The bishop suggested that the financial crisis offers an "opportunity to question more incisively the lifestyle of Western society." He said, "The financial crisis has exposed a spiritual crisis and a distorted hierarchy of values."

In this context, Bishop Van Luyn explained, "the inner sense and value of human work has been pushed to the background in the general struggle for profit." What is witnessed is that "the pursuit of profit ultimately demolishes everything in its wake."

Yes, it is necessary to clamp down on tax havens, curtail the activities of hedge funds, modernize the International Monetary Fund and the World Bank, the bishop said. Nonetheless, he added, "whoever considers the cause of the financial crisis to reside solely in a lack of transparency and legal accountability is perhaps overlooking the fact that it is far more our societal model that is being called into question."

Not only bankers and traders, but political leaders and society in general need to consider how "the goals of the few are eclipsing the greater good" (the common good), the bishop proposed. What needs to be drawn into question, he said, is the belief that "to be successful you must further your own interests rather than think about the common good."

People "act against their better knowledge and better judgment" when they set "the acquisition of wealth as a life goal," knowing "full well that it will not give them an authentic life," Bishop Van Luyn suggested.

However, the bishop advised religious leaders that "the financial crisis cannot be used as our opportunity to smile knowingly and say, 'I told you so.'" Instead, Bishop Van Luyn said, the crisis "should lead us to ask why there are not more people today who recognize" that "the key to the secret of a good and, ultimately, happy life" is found "in the Christian message to share ones gains and live in moderation."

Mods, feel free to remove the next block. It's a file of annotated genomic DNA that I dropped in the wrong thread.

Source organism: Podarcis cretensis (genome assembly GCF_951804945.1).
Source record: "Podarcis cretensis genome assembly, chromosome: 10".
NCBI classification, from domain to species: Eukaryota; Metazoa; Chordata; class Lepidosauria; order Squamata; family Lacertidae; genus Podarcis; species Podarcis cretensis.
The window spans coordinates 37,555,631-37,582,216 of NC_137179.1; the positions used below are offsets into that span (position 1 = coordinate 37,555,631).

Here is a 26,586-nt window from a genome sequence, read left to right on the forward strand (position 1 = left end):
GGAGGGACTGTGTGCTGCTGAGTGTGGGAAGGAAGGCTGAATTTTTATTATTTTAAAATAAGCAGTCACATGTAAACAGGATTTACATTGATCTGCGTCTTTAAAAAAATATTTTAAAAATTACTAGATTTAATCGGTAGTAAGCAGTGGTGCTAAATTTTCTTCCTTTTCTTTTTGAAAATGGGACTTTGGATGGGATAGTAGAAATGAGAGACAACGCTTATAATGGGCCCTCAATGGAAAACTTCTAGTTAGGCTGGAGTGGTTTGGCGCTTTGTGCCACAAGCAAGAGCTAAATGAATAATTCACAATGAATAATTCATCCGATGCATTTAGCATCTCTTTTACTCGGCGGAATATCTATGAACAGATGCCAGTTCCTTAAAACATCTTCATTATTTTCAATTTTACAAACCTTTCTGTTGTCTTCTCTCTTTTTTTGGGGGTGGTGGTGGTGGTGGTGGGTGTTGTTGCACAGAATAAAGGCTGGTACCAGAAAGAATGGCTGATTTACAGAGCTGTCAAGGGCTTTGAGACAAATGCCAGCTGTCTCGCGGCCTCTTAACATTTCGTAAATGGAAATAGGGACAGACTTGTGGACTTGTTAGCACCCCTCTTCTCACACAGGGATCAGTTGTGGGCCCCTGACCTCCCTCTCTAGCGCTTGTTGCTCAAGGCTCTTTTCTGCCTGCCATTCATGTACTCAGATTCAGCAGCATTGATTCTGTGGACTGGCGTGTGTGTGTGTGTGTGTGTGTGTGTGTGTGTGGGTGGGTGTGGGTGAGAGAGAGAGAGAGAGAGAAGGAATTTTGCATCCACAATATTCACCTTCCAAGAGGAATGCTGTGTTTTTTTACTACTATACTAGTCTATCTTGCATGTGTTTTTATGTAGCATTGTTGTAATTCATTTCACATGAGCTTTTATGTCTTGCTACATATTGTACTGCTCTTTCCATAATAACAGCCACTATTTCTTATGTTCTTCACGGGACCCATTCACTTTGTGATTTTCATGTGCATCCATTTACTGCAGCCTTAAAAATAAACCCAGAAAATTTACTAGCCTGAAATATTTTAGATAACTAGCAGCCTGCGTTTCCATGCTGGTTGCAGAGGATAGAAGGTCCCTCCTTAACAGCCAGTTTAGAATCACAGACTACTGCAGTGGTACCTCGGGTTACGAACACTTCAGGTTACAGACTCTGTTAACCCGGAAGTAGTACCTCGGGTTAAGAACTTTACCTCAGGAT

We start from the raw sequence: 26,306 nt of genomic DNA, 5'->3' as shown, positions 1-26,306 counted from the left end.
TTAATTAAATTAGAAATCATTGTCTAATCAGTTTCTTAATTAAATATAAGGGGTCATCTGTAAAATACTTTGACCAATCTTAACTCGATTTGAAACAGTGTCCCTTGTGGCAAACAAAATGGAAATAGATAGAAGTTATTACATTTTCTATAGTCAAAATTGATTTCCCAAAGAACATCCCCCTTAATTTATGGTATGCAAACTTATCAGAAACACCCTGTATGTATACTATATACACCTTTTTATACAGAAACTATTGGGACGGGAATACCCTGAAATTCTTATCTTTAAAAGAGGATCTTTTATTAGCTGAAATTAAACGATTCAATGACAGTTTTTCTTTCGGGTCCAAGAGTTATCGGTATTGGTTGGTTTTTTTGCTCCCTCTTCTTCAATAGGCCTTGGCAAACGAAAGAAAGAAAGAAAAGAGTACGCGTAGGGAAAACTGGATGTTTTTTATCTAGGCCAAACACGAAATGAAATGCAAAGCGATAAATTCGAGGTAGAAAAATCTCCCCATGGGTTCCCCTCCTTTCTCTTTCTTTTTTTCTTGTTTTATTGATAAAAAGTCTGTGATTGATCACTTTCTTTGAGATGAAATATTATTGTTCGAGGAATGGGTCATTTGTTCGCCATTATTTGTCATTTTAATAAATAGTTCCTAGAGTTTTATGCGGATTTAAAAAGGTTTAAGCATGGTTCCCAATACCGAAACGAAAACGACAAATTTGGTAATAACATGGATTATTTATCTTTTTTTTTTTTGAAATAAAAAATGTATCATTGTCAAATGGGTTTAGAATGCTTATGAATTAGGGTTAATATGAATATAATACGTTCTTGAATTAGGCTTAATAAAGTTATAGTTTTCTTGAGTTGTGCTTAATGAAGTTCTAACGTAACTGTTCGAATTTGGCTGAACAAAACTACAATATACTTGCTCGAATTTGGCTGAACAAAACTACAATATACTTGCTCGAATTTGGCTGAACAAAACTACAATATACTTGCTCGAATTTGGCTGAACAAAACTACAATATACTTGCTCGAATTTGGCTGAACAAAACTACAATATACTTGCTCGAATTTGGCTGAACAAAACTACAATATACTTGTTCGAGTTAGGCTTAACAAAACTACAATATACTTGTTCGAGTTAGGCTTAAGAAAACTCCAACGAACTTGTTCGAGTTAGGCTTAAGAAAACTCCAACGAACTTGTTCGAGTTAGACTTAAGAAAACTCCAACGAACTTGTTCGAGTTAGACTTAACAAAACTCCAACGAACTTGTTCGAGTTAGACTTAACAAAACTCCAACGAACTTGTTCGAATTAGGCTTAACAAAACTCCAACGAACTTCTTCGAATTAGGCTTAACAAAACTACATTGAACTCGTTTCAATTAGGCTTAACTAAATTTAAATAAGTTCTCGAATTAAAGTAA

Hard Economic Times Isolate People or Bring Them Together

Families across the U.S. "are losing their homes; retirement savings are threatened; workers are losing jobs and health care; and many people are losing a sense of hope and security," the U.S. bishops said in a brief statement on the economic crisis issued Nov. 10, the opening day of their fall general meeting in Baltimore. The statement called the economic situation "disturbing and complicated," and said it "brings home a universal truth: We are all children of God. We are our brothers' and sisters' keepers."

The statement, drafted during the bishops' meeting, was approved by a voice vote of the body of bishops and issued by the bishops' conference president, Cardinal Francis George of Chicago, on the bishops' behalf.

"We want to express our active support and solidarity with all those who are being hurt by the current economic crisis," the statement said. "The Catholic community," said the bishops, "will continue to reach out to those in need, stand with those who are hurt and work for policies that bring greater compassion, accountability and justice to economic life."

The bishops recalled Pope Benedict XVI's 2008 World Day of Peace Message, which said: "The family needs to have a home, employment and a just recognition of the domestic activity of parents, the possibility of schooling for children and basic health care for all"; society and public policy should be "committed to assisting the family in these areas."

"We pray," said the bishops, "that working together we can find the courage, wisdom and ways to build an economy of prosperity and greater justice for all."

Economic Downturn Puts Pressure on Catholic Charities

At a moment of sharp economic downturn, Catholic Charities agencies across the U.S. reported a sharp increase in demand for their services. However, Charities agencies simultaneously reported a decline of charitable donations. In a report Nov. 6, Catholic Charities USA examined the findings of its latest "snapshot" survey of Charities agencies nationwide. Forty-four local agencies responded to the online survey.

"When the middle class is affected economically, low-income families are devastated," said Ken Sawa, a Catholic Charities director in San Bernardino, Calif. He said, "We are looking at what to do when resources decrease" at a time when the need for these resources is increasing dramatically. "We may need to change the way we provide services depending on the outcome of this situation."

Paul Martodam of Catholic Charities Community Services-Phoenix said, "Across Arizona, emergency assistance demand is up 25 percent, while our food-shelf reserves are exhausted."

Catholic Charities USA said that 86 percent of the Charities agencies reported an increase in requests for financial assistance; 82 percent of agencies reported more people asking help with utilities; 70 percent saw more people requesting mortgage, rental or temporary housing assistance; and 76 percent recorded an increase in requests for food assistance."